The members of the association may enforce a contract entered into with the association as made for their benefit.17 So where a superior labor organization took away the charter of an inferior association, the latter can sue on causes of action accruing in its favor.18 If a member of the association is liable in one of these ways, he cannot avoid liability because the contracting party did not know his name or identity.19

7 Lawler v. Murphy, 58 Conn. 294; 8 L. R. A. 113; 20 Atl. 457; Mc-Kenney v. Bowie, 94 Me. 397; 47 Atl. 918; Clark v. O'Rourke, 111 Mich. 108; 66 Am. St. Rep. 389; 69 N. W. 147.

8 Bennett v. Lathrop, 71 Conn. 613; 71 Am. St. Rep. 222; 42 Atl. 634.

9 Winona Lumber Co. v. Church, 6 S. D. 498; 62 N. W. 107.

10 Comfort v. Graham, 87 Ia. 295; 54 N. W. 242; Kierstead v. Bennett, 93 Me: 328; 45 Atl. 42; Fredendall v. Taylor, 23 Wis. 538; 99 Am. Dec. 203.

11 Pelton v. Place, 71 Vt. 430; 46 Atl. 63.

12 Kierstead v. Bennett, 93 Me. 328; 45 Atl. 42.

13 Murray v. Walker, 83 Ia. 202; 48 N. W. 1075. Contra, by statute, members of a G. A. R. post are not personally liable though they make the contracts in person for the post. Pain v. Sample, 158 Pa. St. 428; 27 Atl. 1107.

14 McKinnie v. Postles (Del.), 54 Atl. 798.

15 Cheney v. Goodwin, 88 Me. 563; 34 Atl. 420.

16 Camden, etc., Co. v. Guarantors, etc., 59 N. J. L. 328; 35 Atl. 796; Roper v. Burke, 83 Ala. 193; 30 So. 439; McFadden v. Murphy, 149 Mass. 341; 21 N. E. 868; Lafond v. Deems, 81 N. Y. 507; Strickland v. Prichard, 37 Vt. 324.

A difficulty in enforcing a contract against a voluntary association is found in the fact that the association can not be sued by name, but the individual members in the jurisdiction of the court must be made parties,20 unless by statute the association may be sued by its name. The statutory right to sue an association by name does not abrogate the Common Law right to sue the individual members,21 nor does it give a member a right to sue the association.22 Members of an association who are jointly liable cannot sue the association on a policy.23 So the adjuster of a voluntary association of dredgers who divides the work cannot sue the association because he does not get his share of their earnings.24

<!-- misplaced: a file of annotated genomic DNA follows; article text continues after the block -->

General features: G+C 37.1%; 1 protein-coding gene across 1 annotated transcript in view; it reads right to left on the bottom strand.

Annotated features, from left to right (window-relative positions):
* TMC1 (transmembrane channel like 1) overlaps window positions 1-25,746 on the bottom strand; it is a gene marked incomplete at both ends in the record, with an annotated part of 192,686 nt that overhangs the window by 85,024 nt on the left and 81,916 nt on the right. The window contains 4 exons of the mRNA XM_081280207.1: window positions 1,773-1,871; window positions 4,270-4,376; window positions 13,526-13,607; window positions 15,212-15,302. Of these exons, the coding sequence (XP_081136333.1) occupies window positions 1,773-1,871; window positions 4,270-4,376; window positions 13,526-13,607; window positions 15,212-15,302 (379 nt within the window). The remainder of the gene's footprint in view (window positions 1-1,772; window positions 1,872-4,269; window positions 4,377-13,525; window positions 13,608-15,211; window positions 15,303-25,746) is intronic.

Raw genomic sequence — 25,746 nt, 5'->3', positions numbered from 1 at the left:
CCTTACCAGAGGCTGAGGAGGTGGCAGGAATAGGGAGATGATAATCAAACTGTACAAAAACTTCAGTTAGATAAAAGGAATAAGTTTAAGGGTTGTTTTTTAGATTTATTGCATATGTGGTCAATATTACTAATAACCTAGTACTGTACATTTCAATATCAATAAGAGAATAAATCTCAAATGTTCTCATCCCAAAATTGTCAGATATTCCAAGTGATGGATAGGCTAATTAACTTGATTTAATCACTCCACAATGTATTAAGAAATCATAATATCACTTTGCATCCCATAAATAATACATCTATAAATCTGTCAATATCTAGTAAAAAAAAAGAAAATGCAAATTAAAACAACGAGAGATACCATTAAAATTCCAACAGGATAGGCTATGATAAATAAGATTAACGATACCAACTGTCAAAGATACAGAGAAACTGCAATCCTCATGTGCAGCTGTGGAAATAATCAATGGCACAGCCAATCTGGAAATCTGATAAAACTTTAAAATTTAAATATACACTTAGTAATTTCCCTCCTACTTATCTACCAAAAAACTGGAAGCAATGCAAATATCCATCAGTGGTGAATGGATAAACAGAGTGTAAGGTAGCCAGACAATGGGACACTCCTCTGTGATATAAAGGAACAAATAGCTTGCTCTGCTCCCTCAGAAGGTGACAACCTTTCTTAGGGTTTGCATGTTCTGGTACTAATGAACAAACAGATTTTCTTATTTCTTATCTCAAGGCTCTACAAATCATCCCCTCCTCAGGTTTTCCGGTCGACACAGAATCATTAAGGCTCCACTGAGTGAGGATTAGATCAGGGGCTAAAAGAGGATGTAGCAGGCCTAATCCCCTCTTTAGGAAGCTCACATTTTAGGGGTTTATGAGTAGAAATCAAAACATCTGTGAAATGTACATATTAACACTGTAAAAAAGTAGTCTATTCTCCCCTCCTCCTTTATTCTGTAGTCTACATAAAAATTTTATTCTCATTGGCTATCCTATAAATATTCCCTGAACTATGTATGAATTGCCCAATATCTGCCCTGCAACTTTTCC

A note by a fluctuating society, signed individually by trustees, is considered in equity as a charge on their property,25 and an association though it has no power to borrow, may pledge a claim against an insolvent trust company for its deposits.26

17 Senour v. Maschinot (Ky.), 31 S. W. 481; Local Union, etc., v. Barrett, 19 R. I. 663; 36 Atl. 5; Acker-mann v. Schuetzen Verein (Tex. Civ. App.), 60 S. W. 366.

18 Wicks v. Monihan, 130 N. Y. 232; 14 L. R. A. 243; 29 N. E. 139.

19 Lawler v. Murphy, 58 Conn. 294; 8 L. R. A. 113; 20 Atl. 457.

20 Allnut v. Lancaster, 76 Fed. 131.

21 Jenkinson v. Wysner, 125 Mich. 89; 83 N. W. 1012.

22 Huth v. Humboldt Stamm, 61 Conn. 227; 23 Atl. 1084.

23 Perry v. Cobb, 88 Me. 435; 49 L. R. A. 389; 34 Atl. 278.

24 Potter v. Dredging Co., 59 N. J. Eq. 422; 46 Atl. 537.

25 Society of Shakers v. Watson, 68 Fed. 730; 15 C. C. A. 632.

26 Commonwealth v. Trust Co., 161 Mass. 550; 37 N. E. 757.